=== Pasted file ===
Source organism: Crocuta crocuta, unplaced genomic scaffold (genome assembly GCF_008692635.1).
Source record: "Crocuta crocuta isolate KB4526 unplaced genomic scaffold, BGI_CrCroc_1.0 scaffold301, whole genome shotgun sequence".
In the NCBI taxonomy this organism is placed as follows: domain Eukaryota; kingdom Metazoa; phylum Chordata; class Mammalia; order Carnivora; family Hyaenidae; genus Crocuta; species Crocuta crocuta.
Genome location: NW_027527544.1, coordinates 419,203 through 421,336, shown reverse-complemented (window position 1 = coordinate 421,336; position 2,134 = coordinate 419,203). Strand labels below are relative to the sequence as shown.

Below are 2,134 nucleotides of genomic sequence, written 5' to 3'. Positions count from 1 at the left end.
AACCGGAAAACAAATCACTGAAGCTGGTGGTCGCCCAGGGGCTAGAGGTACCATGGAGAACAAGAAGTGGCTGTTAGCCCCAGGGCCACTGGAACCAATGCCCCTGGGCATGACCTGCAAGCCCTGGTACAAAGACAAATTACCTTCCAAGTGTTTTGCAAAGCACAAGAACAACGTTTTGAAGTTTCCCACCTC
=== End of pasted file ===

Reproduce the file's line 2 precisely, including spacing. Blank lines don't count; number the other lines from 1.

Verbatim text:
Source record: "Crocuta crocuta isolate KB4526 unplaced genomic scaffold, BGI_CrCroc_1.0 scaffold301, whole genome shotgun sequence".